Sit ‘Em Down:
Clint Bowyer ran very well at Talladega last weekend. He’s also run very well on short tracks this year. Unfortunately, he’s not run quite so good on intermediates. His teammates have had decent runs on cookie cutters, but that success has not transitioned over to the No. 07 team. Bowyer’s average finish at Charlotte is 19.6, and he only has one top-10 finish in five races. Bowyer may surprise with a good finish, but it will be just that – a surprise.
Juan Pablo Montoya has run three races at Charlotte and his best finish is 28th. Even though he’s coming off a race where he was running near the front before he was taken out in one of the Big Ones, his efforts on 1.5-mile tracks this season has been lacking: His best finish on any intermediate track this year is a 16th at Atlanta. Expect more of the same from JPM this weekend.
Roll the Dice:
Kasey Kahne had five finishes out of six races leading up to Charlotte in May of 17th or worse. Then, the fans voted him into the All-Star Race and he proceeded to win that and the Coca-Cola 600. In the last five races, Kahne has four finishes of 19th or worse, and an 11th-place finish at New Hampshire. Kahne has run well at Charlotte in the past with three wins and a couple of other dominating performances cut short by bad luck. The stars might just be lining up properly for Kahne to shake off his doldrums and have another solid run.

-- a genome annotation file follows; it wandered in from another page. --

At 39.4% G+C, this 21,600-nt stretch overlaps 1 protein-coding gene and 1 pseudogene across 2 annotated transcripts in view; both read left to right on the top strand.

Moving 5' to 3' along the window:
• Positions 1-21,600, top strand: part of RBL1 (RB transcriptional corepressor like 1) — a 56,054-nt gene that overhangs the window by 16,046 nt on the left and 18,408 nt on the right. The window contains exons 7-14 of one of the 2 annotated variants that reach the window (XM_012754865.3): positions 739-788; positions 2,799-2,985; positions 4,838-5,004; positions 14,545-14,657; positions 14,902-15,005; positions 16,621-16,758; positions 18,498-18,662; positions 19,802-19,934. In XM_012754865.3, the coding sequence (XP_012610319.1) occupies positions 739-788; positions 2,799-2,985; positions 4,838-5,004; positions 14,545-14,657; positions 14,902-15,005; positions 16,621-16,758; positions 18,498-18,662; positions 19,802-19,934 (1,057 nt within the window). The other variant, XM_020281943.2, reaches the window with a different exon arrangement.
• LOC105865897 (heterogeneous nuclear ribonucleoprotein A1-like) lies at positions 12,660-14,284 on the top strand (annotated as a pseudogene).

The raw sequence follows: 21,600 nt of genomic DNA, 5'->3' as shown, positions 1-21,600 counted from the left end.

Crank ‘Em Up:
Johnson has referred to LMS as “his house.” And don’t let the fact that he hasn’t won there since 2006 fool you – it still is his house. Johnson has two poles and five wins to his credit at LMS, and while he finished 39th in the spring race here he was running in the top five before suffering engine failure. With Johnson leading the title chase and a victory all but expected for the No. 48, don’t count on the engine department at HMS taking any chances with this piece. Look for the No. 48 to score Lowe’s win number six this Saturday night.